There’s no point in agribusiness coming to COP28 and signing a load of paper, when they go back to Brazil and do away with legislation, and support the destruction of the forestMárcio Astrini, executive director of the Climate Observatory
The Guardian noted that at last year’s COP27 summit, JBS gained access to the negotiations because it arrived as part of the Brazilian delegation under Bolsonaro’s government. This year, despite the change of government, the same thing happened: agribusiness lobbyists travelled as part of the official delegation, including representatives from JBS, who took part in the launch of a government plan.
“I think it’s great that Brazil is integrating everyone into the delegation,” said André Corrêa do Lago, the country’s chief negotiator at COP28, at a press conference a few days before he left for Dubai. “This has always been extremely useful.”
Márcio Astrini said that climate discussion should be open to everyone who wants to present solutions – but that is not what he sees in the actions of Brazilian agribusiness: “There’s no point in them coming here [to COP28] with 500 people and signing a load of paper, because everyone knows that when they go back to Brazil, their actions in the environmental area are to do away with legislation, to support environmental crime, to support the destruction of the forest. They are a constant torment for the protection of forests in Brazil.”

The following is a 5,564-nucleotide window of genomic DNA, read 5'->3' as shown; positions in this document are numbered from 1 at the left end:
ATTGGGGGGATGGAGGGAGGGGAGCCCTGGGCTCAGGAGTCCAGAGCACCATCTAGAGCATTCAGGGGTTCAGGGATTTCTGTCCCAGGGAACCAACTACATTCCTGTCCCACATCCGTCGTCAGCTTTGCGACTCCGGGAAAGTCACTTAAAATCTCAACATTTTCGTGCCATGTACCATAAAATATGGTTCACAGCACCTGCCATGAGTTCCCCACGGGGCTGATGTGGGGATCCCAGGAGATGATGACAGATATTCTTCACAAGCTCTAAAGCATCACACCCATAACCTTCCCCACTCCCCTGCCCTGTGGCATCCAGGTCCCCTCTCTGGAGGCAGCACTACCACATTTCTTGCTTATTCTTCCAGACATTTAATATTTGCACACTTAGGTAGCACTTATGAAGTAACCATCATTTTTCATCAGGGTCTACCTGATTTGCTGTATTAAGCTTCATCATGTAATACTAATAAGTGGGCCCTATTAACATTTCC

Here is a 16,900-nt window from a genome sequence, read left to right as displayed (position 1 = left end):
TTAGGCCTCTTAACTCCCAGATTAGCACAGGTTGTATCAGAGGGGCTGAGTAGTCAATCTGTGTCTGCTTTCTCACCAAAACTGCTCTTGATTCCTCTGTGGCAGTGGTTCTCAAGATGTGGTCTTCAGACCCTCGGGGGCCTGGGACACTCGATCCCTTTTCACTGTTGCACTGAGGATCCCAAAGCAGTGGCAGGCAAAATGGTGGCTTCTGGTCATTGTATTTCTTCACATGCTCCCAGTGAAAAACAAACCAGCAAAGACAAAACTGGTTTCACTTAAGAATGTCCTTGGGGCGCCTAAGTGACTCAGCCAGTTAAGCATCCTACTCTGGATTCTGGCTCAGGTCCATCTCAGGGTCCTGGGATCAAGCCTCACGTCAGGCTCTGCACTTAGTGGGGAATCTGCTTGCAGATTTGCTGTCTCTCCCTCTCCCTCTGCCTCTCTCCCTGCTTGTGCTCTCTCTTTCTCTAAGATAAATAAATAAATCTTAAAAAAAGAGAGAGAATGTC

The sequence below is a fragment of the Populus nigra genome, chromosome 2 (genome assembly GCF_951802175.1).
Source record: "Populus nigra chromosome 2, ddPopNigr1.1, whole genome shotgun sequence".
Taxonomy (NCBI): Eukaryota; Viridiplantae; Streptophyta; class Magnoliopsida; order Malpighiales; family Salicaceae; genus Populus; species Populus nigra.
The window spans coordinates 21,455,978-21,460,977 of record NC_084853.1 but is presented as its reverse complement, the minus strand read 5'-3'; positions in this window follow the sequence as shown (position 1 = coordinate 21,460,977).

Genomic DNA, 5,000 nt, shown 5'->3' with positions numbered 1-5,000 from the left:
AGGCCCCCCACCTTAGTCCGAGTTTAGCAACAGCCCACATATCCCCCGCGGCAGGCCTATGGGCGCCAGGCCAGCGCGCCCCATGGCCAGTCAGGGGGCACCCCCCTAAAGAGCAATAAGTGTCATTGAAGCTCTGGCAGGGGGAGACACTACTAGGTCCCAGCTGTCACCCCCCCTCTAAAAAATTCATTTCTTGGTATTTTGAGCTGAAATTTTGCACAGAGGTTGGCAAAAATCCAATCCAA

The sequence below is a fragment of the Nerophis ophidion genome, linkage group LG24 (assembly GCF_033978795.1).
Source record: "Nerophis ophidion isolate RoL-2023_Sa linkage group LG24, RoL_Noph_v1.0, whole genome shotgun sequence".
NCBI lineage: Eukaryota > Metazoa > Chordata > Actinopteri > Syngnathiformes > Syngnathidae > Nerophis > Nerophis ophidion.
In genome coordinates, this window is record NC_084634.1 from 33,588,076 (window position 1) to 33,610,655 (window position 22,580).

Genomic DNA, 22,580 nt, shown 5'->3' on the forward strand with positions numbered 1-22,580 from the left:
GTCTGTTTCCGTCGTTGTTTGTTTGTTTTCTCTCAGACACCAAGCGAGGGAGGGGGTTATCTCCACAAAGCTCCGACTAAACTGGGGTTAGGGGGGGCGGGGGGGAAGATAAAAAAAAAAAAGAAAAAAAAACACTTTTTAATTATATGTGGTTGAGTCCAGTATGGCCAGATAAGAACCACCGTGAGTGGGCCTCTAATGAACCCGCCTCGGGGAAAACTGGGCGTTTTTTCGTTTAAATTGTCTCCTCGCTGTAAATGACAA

Figures from the fossil industry also arrived at COP28 in droves, with more than 2,400 representatives, including at least 68 from Petrobras, according to Kick Big Polluters Out, a coalition of more than 450 international organisations. The number is almost than seven times higher than that of those representing Indigenous people, says the coalition, which counted 316 delegates.
Sônia Guajajara, Brazil’s first Minister for Indigenous Peoples, told the conference that this representation was a “step forward”, pointing out that a third of the Indigenous people present were from Brazil. “Of course, this is still small given the size of the Indigenous population in the world, and the work we do to protect the environment, but we are making progress.”